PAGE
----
FRANKFORT, Ky. (FOX19) - The high-volume vaccination site located at the Northern Kentucky Convention Center in Covington will be closed Thursday due to what the National Weather Service says is an impending ice storm.
Covington, like much of the Tri-State, got several inches more snow than was initially expected Monday night/Tuesday morning, snarling commutes and creating dangerous conditions for drifers.
More is expected by Thursday.
According to NWS, the greatest accumulations of snow, sleet and freezing rain will occur Wednesday evening through Thursday evening.
“The National Weather Service is telling us that this is for real,” Gov. Andy Beshear said Tuesday.
“The commonwealth is facing a significant ice and snow event starting tomorrow that will last until Thursday night. The storm is going to effect the entire state. The National Weather Service has a high confidence level of ice and snow accumulation during this period.
“We can expect some scattered power outages throughout the impacted areas. The winter storm will not have the far-reaching effects of the 2009 ice storm – thank goodness – but this is a dangerous weather system and we urge you to make a safety plan with family and check on your neighbors and friends. We need to be prepared.”
Northern Kentucky is not expected to get hit as hard as other parts of the state. NWS has issued a Weather Winter Advisory for the Tri-State, and less than an inch of accumulation is forecasted for the region. But according to the governor, the threat of dangerous conditions, power outages and tree damage remains.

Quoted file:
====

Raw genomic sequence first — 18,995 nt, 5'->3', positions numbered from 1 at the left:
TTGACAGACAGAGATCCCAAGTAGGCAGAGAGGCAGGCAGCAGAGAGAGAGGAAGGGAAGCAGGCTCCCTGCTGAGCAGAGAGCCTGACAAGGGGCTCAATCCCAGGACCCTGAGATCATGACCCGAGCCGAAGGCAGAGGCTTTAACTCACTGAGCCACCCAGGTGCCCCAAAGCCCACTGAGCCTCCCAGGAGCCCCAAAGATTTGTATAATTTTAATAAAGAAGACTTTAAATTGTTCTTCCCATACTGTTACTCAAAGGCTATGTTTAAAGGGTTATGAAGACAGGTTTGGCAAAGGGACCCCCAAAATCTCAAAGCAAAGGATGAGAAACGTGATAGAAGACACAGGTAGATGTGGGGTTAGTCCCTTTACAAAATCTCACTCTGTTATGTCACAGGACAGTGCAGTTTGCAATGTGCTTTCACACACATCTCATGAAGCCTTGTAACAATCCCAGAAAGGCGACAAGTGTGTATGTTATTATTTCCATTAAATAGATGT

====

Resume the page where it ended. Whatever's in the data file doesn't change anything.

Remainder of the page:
Beshear explained the decision about whether to close the site had to be made Tuesday to accomodate Kroger’s staffing requirements.
Thursday’s appointments will be rescheduled through Kroger representatives. Most appointments are expected to be rescheduled for Saturday.
The site will likely be open Friday, pending the storm’s outcome.
Other vaccination sites operated by Kroger in Lexington and Bowling Green will also be closed.
Kentucky received 68,475 first vaccine doses Tuesday, its weekly allotment from the federal government.
The state will begin receiving 71,675 weekly first doses next week, reflecting a 28 percent increase from Kentucky’s weekly allotment in January and a 6 percent increase from its current weekly allotment.
“It’s not enough,” Beshear said of the increase, “but it’s great.”
To date, Kentucky has received 555,950 first doses in total and administered 452,532 for a utilization rate of 81 percent.
The federal government is also administering a small number of doses in Kentucky’s federal prisons, VA hospitals and DOD facilities. Through that program, 17,186 additional first doses have been administered.
The 469,718 first doses administered reflects 12.9 percent of the vaccine-eligible population (ages 16 and up.)
Kentucky recorded 2,339 newly confirmed cases of COVID-19 Tuesday and 35 more virus-related deaths.
Continuing a trend of falling deaths among long-term care residents, just 12 of the deaths recorded Tuesday came from those facilities.
Throughout the pandemic, long-term care deaths as a share of total deaths often hovered around 66 percent. The upshot is vaccinations in those facilities appear to be blunting the virus.
Kentucky’s positivity rate is 7.66 percent.
Some 1,204 Kentuckians are hospitalized with COVID-19, of which 282 are in ICUs and 148 are on ventilators.
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